Friday, March 20, 2009

review - Everybody Say "Cheese!"

Everybody Say "Cheese!"
written by Garry Marshall
directed by Steve Zuckerman
Falcon Theatre
through April 11
In Garry Marshall's hit Happy Days the Musical, currently on tour, Mrs. Cunningham exposes a flash of feminist independence when she yearns to find herself sans family. This was a big step for women's lib in the 50s/60s, as a woman's place had pretty much been limited to wife and mother in the home. Now in his newest comedy Everybody Say "Cheese!", Marshall has decided to create a whole play around the mother of a typical American family, who, as she grows older, is still extremely young at heart. She refuses to throw her life away by simply catering to her stick-in-the-mud husband.
Harriet announces that she will divorce Leo and in New York in 1965, the only way to divorce a spouse was to prove infidelity. But what if the spouse's problem was not his disloyalty? Would she go so far as to lie in order to gain her freedom? Ah, what a clash! The innocence of the 60s violated by the folly of a burgeoning feminist!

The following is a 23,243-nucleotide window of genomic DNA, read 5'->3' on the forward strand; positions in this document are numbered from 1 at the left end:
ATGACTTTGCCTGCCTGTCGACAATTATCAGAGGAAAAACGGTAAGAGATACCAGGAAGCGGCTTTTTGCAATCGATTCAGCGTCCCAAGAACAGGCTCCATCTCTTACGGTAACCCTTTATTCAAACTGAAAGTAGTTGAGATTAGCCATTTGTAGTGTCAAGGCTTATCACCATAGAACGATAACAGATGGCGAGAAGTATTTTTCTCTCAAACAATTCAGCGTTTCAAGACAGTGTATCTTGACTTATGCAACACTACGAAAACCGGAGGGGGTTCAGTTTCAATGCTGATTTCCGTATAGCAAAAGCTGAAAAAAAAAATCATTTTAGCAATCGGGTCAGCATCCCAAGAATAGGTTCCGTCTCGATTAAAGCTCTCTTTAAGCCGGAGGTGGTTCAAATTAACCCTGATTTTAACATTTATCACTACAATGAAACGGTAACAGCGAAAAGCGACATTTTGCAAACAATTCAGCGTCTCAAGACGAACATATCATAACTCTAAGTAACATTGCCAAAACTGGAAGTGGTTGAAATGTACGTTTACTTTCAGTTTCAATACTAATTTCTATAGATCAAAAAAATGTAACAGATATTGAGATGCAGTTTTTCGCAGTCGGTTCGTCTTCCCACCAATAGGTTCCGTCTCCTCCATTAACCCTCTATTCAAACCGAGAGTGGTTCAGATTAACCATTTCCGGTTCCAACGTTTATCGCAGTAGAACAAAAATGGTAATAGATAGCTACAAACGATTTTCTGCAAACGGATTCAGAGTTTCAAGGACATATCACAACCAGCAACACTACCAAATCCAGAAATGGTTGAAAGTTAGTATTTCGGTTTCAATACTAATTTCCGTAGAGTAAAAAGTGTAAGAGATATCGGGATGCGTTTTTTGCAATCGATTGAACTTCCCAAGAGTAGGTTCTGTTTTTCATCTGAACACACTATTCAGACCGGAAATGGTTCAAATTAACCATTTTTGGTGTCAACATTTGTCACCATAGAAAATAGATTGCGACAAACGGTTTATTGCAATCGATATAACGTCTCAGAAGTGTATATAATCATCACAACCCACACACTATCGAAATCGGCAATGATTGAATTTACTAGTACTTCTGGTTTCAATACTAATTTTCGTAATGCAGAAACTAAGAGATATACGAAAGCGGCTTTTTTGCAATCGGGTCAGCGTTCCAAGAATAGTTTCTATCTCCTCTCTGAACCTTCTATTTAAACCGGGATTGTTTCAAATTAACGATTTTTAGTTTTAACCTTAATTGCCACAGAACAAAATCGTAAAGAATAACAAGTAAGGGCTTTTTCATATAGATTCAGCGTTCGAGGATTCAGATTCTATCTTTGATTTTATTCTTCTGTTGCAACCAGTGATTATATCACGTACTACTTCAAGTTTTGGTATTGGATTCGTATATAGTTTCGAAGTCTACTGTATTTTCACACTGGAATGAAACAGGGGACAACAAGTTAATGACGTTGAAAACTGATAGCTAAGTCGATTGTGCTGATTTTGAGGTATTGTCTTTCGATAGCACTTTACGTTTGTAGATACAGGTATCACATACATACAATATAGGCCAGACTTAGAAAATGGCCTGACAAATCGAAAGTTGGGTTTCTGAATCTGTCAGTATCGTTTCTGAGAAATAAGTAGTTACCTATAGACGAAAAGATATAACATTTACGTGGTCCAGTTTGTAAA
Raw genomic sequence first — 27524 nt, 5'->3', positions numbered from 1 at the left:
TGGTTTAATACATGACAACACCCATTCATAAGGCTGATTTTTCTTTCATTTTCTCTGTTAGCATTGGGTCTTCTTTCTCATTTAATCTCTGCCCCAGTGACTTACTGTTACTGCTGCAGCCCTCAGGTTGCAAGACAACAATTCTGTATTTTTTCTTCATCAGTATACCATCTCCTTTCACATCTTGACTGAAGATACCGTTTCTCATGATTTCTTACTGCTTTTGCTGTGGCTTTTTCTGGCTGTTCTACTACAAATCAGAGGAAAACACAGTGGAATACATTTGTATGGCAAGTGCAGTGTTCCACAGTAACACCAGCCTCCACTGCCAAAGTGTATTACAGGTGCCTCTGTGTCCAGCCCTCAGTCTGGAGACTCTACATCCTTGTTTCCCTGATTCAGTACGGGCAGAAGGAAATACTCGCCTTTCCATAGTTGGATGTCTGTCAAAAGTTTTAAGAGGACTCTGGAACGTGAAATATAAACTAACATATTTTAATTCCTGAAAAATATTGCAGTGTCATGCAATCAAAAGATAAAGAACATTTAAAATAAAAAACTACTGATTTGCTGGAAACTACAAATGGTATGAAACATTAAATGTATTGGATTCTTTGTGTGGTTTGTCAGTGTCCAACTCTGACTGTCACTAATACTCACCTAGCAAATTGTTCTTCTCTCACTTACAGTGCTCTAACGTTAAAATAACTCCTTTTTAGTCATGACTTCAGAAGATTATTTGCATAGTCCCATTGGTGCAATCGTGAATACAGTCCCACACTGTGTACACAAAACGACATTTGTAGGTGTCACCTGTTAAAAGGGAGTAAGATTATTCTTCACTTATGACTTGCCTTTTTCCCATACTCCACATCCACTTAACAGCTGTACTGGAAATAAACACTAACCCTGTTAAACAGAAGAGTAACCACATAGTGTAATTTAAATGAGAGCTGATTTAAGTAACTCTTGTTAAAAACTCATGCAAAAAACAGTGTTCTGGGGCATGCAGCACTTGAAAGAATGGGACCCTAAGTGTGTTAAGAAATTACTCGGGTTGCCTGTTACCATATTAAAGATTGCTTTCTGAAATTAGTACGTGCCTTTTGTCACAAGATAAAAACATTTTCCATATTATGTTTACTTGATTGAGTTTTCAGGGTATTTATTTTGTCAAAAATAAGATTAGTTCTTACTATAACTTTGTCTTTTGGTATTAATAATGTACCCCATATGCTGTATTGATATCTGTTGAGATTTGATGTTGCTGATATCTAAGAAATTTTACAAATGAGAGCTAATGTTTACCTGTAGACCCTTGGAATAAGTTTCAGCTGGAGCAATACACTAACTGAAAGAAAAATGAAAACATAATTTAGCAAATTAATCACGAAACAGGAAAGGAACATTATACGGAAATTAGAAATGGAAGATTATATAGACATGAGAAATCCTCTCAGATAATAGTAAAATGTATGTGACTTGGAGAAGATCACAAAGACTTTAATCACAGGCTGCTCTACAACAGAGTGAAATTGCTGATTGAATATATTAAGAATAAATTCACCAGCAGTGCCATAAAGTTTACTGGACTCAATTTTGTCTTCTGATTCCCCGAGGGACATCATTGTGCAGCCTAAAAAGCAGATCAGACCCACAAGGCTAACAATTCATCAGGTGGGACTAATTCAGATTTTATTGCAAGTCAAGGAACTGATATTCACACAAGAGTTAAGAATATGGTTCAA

I was at first put off by the broad approach to the comedy, under the capable direction of Steve Zuckerman, as actors pushed and pushed for laughs. Then it became clear that dated material about sexual dysfunction, divorce and hookers will play funny to a contemporary audience (particularly those that did not live through the 60s) only if they see it in a farcical vein. If you can accept how very ludicrous a situation is, all is well with the world, at least in the theatrical world of comedy.
And this cast is a comedic marvel. Husky-voiced and adorable DeeDee Rescher is outstanding as Harriet. Her comic timing is only surpassed by her fine sense of drama, as when tender feelings about her upcoming birthday come spilling out. Joe Regalbuto is hilarious as Leo; his second act drunken scene is his finest hour. Roberta Valderrama steals the show as the hooker Lee Lynn, who will allow any epithet but hore. John Capodice shines as Charlie, the neighbor you just can't live without. Joel Johnstone makes his lawyer Artie memorably pushy, and Heather Corwin and Cyrus Alexander complete the terrific ensemble as daughter Gail and her football player hubbie.
Like an early Neil Simon comedy, mixing reality with schmaltz, Everybody Say "Cheese!" is a fun evening of theatre. Harriet's strength of character will stay with you, making you recall you own delightfully manipulative mom. Rescher's aura sure worked its magic on me.
4 out of 5 stars


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